Starting again from scratch

One of the flower beds at the front of our house is looking bleak. After fifteen years of neglect, several cypress shrubs were overgrown, and pruning worsened their appearance. Like the heather I muttered about last month, they no longer turned an attractive face to the passing public. (Don’t take me literally. I know they couldn’t be seen from the street, but I need a bit of literary license to bolster my rationale!)

Each summer I planted different annuals around them to pretty up the space. A few weeks ago I decided it was no longer helping. So, last week DH and I made the big decision to dig everything out (including the three offending heathers), and we’re starting from scratch.

Fifteen years of weeding, watering and pruning. All that work. For nothing. Well, I suppose not entirely for nothing since the bed looked reasonably nice for ten of those years. The problem is, cypress really aren’t the right plants for that location, but I didn’t realize it fifteen years ago. The only plants we’ve left behind are two helleborus orientalis (lenten roses), which have managed to survive surprisingly well despite being hemmed in by the cypress.

I had hopes for a permanently lush, satisfying-to-behold garden bed, but am now resigned to all the work it’s going to take to begin again. More plant research. Money spent at the nursery. Some back-aching soil amending and digging.

Sometimes we have to do the same thing with a novel. We might spend a year (or several) writing it, fiddling with it, editing and revising, but it never quite meets our expectations. There comes a point when we accept it has no future. If we like the premise, the only option may be to toss out all the old words and start from scratch with new ones. Abandoning all the original work is a tough decision, but what’s the alternative?

Pardon me while I go hunt up my pen… er, I mean my shovel.


Have you ever had to abandon your darlings and start over again? Did the new writing take less or more time than the original? Was it easier or harder?

~  ~  ~

7 thoughts on “Starting again from scratch

  1. Darlene says:

    Good luck with your new flower bed and your writing! I too hate to get rid of plants (they are living things) but sometimes it is necessary and I’m always pleased later with the results. The same goes for getting rid of words, sentences and sometimes pages!

  2. christicorbett says:

    This post is such a great analogy to writing. Nicely done!

    Christi Corbett

    PS. I’m spending the entire day tomorrow (and making the rest of the family help too) getting our front and back yards into shape. My son, when informed of said plans, thought for a moment, then said, “Why do we have to do the backyard? People can only see the front one?”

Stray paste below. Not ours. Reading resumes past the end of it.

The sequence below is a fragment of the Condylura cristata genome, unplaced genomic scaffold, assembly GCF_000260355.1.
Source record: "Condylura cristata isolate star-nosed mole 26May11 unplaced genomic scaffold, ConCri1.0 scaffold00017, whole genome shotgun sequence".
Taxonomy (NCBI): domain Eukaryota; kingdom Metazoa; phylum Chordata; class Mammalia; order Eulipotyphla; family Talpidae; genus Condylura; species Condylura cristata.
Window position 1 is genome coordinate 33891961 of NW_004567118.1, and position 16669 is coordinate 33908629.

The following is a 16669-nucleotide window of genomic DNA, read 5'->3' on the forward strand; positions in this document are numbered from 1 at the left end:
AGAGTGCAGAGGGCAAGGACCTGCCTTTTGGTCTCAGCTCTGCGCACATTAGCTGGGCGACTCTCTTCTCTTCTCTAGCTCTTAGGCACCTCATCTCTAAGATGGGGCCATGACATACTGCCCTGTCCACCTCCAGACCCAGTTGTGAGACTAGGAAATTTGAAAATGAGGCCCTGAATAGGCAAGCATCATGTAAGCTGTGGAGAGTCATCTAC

3. Shari Green says:

    An excellent analogy! I think for a story to really become what it’s meant to be, and to really be told in the best possible way, it’s sometimes necessary for us to abandon old words and old ideas of what a story wants to be — painful, but necessary! (And yes, been there, done that, LOL.) Even so, I don’t think the abandoned words are a waste. They may have given us the raw material that will become our story in future drafts, and they’ve likely taught us a bit more about writing and maybe even about ourselves.

  4. Jenn Hubbard says:

    Have you ever had to abandon your darlings and start over again?
    Oooohh, yes.

    Did the new writing take less or more time than the original?
    Less time, thank goodness.

    Was it easier or harder?
    Harder psychologically, but easier in that I could borrow from the abandoned draft.

    With plants, it’s best to look at a spot and pick a plant that fits there (e.g., a sun-loving, drought-tolerant plant in a sunny dry spot; a short plant in that space beneath the electrical wires; an acid-loving plant near the pines), rather than to put in the plant we think we want and then struggle to change the environment to keep that plant going. As the owner of a small plot of land, I’m always happiest in the long run when I do the former rather than the latter. And I suppose the analogy to writing isn’t far away: to write the books that are in us rather than striving to sound like someone else.

  5. joylene says:

    I’ve had to abandoned a project a few times. Strangely, it never gets easy. I planted my rhododendron in the wrong place the first, so 2 summers later, we moved it to a shady post this side of the green house. It took another 3 years to realize I hadn’t given it enough room. And, snow falls off the greenhouse to land on top of it. After the first winter we placed a sheet of plywood over it for protection. Yes, like you I’ve tried a few things. I need to move the bush because nothing is working. Darn.

    I have to get back to work, so I’ll spare you the story on how I had to rework 2 full mss, and even now I’m not sure I’ve found the right solution. “Keeping pluggin” is my motto.

  6. Carol says:

    Thanks to all of you for sharing your stories of relocations and rewriting. As Jenn suggests, it would be nice to get it right the first time. When it comes to gardening I must be more of a ‘pantser’ than a ‘plotter’! I’m not comforted by Joylene’s experience that one relocation sometimes needs to be followed by another, but I take consolation in Shari’s words, that there is something to be learned in the process of re-doing.

  7. Laura Best says:

    I have a few darlings that have been abandoned although I have noticed that sometimes a particular character may bear a striking resemblance to another character that was lost along the way. I don’t do it intentionally, but the end product is sometimes difficult to deny. 🙂

    We’ve been trying to take more interest in our flowerbeds, but to be honest it’s a lot of work and I don’t have much of a flare for it.

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